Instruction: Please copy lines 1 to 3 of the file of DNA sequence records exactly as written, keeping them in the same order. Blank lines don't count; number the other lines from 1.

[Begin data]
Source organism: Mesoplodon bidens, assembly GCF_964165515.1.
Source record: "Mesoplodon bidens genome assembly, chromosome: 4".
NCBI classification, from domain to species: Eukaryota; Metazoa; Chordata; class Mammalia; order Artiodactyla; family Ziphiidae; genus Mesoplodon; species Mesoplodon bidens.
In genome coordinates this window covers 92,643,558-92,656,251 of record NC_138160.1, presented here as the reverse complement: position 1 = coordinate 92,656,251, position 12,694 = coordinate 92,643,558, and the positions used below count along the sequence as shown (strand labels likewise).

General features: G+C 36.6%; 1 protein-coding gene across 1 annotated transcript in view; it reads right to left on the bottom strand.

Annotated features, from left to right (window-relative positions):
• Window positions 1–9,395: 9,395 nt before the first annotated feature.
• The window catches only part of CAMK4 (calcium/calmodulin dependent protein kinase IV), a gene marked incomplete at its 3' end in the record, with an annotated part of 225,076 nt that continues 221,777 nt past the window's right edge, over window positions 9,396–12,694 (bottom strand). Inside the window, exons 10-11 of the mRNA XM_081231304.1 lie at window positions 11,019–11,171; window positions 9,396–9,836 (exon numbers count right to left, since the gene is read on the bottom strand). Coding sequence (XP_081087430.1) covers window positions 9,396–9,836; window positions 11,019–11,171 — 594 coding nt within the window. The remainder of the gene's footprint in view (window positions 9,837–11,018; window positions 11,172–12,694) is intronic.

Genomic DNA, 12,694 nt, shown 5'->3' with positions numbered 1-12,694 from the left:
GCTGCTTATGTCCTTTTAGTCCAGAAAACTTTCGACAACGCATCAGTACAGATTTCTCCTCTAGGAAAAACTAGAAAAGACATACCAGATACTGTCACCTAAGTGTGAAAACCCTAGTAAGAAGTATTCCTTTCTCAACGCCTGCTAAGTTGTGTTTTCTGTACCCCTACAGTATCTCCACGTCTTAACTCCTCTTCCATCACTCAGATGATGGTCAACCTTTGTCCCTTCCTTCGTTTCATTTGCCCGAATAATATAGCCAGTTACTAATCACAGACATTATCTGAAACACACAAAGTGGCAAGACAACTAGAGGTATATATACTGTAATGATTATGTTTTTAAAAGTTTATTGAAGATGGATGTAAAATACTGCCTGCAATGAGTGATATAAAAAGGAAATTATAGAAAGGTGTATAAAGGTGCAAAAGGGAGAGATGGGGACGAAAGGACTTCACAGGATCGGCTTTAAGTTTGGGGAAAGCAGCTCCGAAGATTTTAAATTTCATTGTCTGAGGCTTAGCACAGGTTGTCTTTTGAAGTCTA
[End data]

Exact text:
Source organism: Mesoplodon bidens, assembly GCF_964165515.1.
Source record: "Mesoplodon bidens genome assembly, chromosome: 4".
NCBI classification, from domain to species: Eukaryota; Metazoa; Chordata; class Mammalia; order Artiodactyla; family Ziphiidae; genus Mesoplodon; species Mesoplodon bidens.